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Political figures blocking constituents on social media is not illegal, but is it right?

In today's digital age we all know that politicians use social media more than ever.

In today’s digital age we all know that politicians use social media more than ever.

Some politicians have blocked pushy constituents from accessing their page. It may not be illegal, but is it right?

Lora Morrow reached out to Alabama State Senator Tim Melson via his official Facebook page to ask him about a proposed $45 million Lauderdale County Agriculture Center.

“I wanted to know about the bid process. If it was going to be contracts for bid? If they were going to be local contracts? What type of bond issue would be presented? What would be the revenue stream for the school system?” Morrow explained.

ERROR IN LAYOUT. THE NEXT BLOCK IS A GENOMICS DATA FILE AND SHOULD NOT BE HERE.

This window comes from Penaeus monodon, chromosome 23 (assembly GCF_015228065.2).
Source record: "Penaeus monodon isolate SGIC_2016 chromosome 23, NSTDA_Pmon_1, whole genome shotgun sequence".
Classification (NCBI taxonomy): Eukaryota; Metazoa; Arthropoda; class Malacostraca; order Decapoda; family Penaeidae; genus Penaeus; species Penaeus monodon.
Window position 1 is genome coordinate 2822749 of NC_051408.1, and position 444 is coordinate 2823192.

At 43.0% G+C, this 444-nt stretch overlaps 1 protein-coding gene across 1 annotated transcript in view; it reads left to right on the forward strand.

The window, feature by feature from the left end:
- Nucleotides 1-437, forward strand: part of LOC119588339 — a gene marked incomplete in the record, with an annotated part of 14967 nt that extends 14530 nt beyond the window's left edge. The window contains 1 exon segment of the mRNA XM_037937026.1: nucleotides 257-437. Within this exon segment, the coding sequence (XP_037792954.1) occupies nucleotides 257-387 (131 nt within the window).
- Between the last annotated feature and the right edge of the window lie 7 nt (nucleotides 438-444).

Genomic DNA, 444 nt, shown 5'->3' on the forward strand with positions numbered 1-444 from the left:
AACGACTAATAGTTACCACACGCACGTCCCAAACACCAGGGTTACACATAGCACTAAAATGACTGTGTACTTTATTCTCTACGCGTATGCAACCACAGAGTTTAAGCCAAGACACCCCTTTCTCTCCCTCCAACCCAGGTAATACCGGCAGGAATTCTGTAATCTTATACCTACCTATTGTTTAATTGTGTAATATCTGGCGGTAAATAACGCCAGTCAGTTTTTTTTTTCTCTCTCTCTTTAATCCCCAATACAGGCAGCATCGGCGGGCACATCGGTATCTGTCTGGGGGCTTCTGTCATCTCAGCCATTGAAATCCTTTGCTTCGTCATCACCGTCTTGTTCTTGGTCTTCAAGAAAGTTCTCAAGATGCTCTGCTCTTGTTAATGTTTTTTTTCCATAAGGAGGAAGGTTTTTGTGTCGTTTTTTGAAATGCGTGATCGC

Morrow said the senator never answered her questions, instead… “He blocked me immediately. By the time he sent me a private message that said I could get that information from the Secretary of State website, within minutes I said, ‘I did a search and thank you for helping me, but I need more information because it’s not available to me,’ I realized I had been blocked.”

WZDX spoke with Melson who said, “I didn’t want to carry on a social media feud. Social media is not a place to discuss policies. She’s welcomed to attend the Lauderdale Agriculture Authority meeting.”

Morrow believes social media is a platform voters should be able to use to ask political figures important questions.

“A disrespectful action because the person who was elected to this office is responsible to the voters to the constituents, so we need to make sure that he answers these questions because this is a project that will affect generations to come.”

One lawyer tells WZDX, he is not aware of any laws prohibiting a political figure from blocking a constituent.

By the way, Morrow is running for the Alabama House of Representatives.